Background: Our aim was to estimate the number of HIV infections that could have been prevented had needle-exchange programmes been implemented during the early stages of the AIDS epidemic in the USA. We also estimated the cost to the US health-care system to treat these preventable HIV infections.
Methods: The formula we used to calculate the annual number of preventable HIV infections accounted for the effectiveness and level of use of needle-exchange programmes, as well as sexual transmission to injection drug users (IDUs) and secondary transmission to their sexual partners and children. Data for the model were obtained from epidemiological and mathematical studies in peer-reviewed published research, government reports, and consultations with experts. Using data from Australia as a model, we calculated the number of HIV infections that could have been prevented by a national needle-exchange programme in the USA between 1987 and 1995. Cost calculations were based on the current US government estimate of the discounted lifetime cost of treating an HIV infection (US $55640).
Findings: Our conservative calculation of the number of HIV infections that could have been prevented ranged from 4394 (15% incidence reduction due to needle exchanges) to 9666 (33% incidence reduction). The cost to the US health-care system of treating these preventable HIV infections is between US $244 million and US $538 million, respectively. If current US policies are not changed, we estimate that an additional 5150-11329 preventable HIV infections could occur by the year 2000.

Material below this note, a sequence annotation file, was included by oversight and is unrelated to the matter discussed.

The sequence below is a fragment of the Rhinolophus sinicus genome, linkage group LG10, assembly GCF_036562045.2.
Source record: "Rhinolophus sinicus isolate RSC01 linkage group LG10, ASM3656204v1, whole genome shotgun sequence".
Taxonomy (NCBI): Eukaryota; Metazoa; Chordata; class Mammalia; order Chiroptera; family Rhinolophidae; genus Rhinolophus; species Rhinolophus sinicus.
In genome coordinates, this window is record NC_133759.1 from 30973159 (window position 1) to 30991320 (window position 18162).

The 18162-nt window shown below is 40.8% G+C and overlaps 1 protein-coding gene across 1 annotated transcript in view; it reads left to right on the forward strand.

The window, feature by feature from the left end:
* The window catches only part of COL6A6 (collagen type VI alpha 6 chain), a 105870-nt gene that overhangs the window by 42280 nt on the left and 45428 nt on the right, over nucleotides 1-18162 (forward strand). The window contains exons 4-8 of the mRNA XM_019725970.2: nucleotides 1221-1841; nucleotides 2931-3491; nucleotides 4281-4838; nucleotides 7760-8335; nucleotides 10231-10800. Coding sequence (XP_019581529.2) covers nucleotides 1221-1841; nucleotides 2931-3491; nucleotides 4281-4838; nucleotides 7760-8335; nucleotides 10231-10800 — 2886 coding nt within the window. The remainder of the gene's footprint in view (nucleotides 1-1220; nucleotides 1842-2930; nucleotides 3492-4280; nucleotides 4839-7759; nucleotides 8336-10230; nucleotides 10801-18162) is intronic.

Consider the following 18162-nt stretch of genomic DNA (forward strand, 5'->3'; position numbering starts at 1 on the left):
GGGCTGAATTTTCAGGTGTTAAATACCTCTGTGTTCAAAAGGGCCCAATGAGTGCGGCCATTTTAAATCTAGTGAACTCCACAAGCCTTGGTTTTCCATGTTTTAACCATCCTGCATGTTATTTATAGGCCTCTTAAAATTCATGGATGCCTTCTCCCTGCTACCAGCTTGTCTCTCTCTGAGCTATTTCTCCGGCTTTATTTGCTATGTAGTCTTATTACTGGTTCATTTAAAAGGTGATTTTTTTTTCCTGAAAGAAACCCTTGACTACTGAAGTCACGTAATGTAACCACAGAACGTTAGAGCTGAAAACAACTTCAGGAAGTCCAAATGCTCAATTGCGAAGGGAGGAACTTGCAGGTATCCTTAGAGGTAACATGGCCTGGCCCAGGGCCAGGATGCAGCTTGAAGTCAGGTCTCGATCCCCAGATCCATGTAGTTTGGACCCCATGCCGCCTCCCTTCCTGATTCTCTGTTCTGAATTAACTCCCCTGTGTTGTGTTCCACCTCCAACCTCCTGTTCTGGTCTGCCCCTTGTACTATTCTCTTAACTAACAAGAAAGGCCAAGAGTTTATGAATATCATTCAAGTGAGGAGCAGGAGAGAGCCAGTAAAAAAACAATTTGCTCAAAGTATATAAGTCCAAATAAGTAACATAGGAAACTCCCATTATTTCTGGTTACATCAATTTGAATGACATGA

Interpretation: The failure of the federal government in the USA to implement a national needle-exchange programme, despite six government-funded reports in support of needle exchanges, may have led to HIV infection among thousands of IDUs, their sexual partners, and their children. Revoking the US government ban on funding for needle-exchange programmes and accelerating the growth of such programmes in the USA are urgent public-health priorities.